The Castle, Oldham Street, Manchester
8th November 2013
Mancunian stargazers and psychedelic upstarts Purple Heart Parade played a show in their home city last week. Louder Than War’s Jason Wynne was there to see it.
I remember going to watch Exit Calm at Carsons Bar in Middleton and amongst the stellar support acts was a band called Purple Heart Parade (PHP). They stuck in my mind that night and I thought to myself “I must see this band again”.
A couple of days later and I was fortunate enough to do just that – at tonight’s venue – The Castle. Again, they blew me away with their cosmic assault and wall of sound so, for the third time, I felt compelled to go back for their headline show promoting their new single Painting Pictures – and to confirm if they really are a band on the up…to the stars and back.
After great sets from local legend Nolan (formerly The Second Floor) and the accomplished Bristol-based upstarts Towns, the scene was set for the main act – stargazers extraordinaire PHP. This five-piece are clearly getting themselves noticed on the re-emerging psych scene. Tonight the stage is decked out with weird and wonderful trinkets complete with fairy lights. Instead of a Manchester pub it feels like some little bar far out there in the solar system.
With a flick of a switch Pete Cowap – vocalist, tambourine man and captain of the enterprise – transforms from the happy, chatty pre-gig fella and enters the zone, detached and introspective. On bended knees, seemingly praying before the masses with tambourines and microphone his only salvation, he immerses himself into opener Sci-Fi Radio which, like with most PHP songs, lulls us into a false sense of security with its soothing riffs before building with a wall of sound, reverb and colour. Shades of early The Verve no doubt and Cowap beats himself with the tambourines in time to the beat, Bobby Gillespie style. This is psych without the synth and it’s mesmerising.
Drifter showcases the superb rhythmic bass playing of “bass cadet” Ste Woods. His relentless lines rumble through the room, inviting the lead guitars of Ryan Jon Arnfield and Sam Bugajski to alternate their energetic assault against a trippy visual backdrop and Cowap’s mesmerising vocals return us to atmospheric bliss….lost, in space.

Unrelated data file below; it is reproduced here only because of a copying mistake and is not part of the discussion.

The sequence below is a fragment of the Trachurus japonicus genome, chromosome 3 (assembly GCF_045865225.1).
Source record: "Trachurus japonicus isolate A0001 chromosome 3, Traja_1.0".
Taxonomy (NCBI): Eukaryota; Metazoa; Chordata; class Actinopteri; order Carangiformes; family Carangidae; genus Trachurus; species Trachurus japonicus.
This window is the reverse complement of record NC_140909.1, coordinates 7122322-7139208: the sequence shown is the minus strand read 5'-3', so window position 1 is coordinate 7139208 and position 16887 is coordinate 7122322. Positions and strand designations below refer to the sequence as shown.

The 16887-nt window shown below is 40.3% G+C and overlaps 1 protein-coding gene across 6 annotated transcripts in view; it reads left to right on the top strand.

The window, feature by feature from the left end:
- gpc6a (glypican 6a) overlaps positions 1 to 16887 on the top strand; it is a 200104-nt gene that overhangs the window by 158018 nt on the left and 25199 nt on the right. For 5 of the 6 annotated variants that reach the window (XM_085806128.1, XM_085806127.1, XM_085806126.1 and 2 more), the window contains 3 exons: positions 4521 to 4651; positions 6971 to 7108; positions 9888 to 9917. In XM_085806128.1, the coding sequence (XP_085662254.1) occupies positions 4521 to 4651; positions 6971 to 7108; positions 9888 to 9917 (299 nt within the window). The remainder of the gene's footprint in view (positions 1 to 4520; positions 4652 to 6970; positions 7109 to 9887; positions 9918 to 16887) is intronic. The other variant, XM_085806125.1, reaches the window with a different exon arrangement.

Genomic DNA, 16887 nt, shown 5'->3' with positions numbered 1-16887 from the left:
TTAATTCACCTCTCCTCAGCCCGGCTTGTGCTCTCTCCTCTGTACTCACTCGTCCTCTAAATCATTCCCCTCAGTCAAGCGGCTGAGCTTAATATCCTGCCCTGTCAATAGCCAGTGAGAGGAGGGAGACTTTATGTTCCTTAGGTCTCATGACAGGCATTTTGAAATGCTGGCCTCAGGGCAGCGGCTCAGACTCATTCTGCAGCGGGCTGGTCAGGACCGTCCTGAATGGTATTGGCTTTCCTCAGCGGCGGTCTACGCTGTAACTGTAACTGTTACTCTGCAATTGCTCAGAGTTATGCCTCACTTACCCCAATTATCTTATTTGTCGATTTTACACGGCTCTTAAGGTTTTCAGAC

Starfucker Blues is edgy, catchy and fuzzy. There are 60s influences (13th Floor Elevators/ Floyd) and some great 80s influences (MBV/ 90s The Verve) at work here. It’s a mind-bending, out of control, whirlwind of noise with the heart beating tambourine and the thudding drums from newly acquired, technically gifted Aussie drummer Brodie Dickerson. The audience, at this point of the magical mystery tour, are wondering where the next stop might be.
PHP are already turning heads and building up a decent following within the underground (and over ground) psychedelic / fuzz movement. Crowd favourite Lies And Kites ambles along nicely with a slow tempo before the drenched-out sound of soaring distorted guitars and haunting vocals provide a cocktail of stargazing supremacy. Comparisons to the great Tame Impala or equally brilliant Brian Jonestown Massacre would not be unjust.
New single Painting Pictures is sublime and trippy. The significant guitar effects and indistinguishable vocal blend nicely into the creative noise of the guitars. It’s a shame that problems with the production of the vinyl meant the single wasn’t available to buy on the night. It will be a must get, collector’s item when available. Buy it.
Spirit World invites the audience onto the next level and, transfixed throughout the whole set, they immerse themselves further into the music. Cowap rolls and writhes around the floor – perfectly acceptable behaviour to a psych, prog, fuzz crowd, lost on a distant planet until starfighter pilot Cowap and his crew arrive safely at their penultimate destination.
The Room is pure shoegaze rock and roll – Spiritualized meets The Verve meets The Music. You feel yourself floating further into space until the haunting vocal reminds us it’s getting close to disembarking this journey of space and time…except nobody wants the journey to end. Maybe the journey finishes too early as the appreciative audience clearly wants more of the psych experience but as Cowap exclaims “We’ll be back soon!”, I can’t help but think to myself “I must see this band again”.
Lies And Kites
All words by Jason Wynne. More writing by Jason can be found at his author’s archive.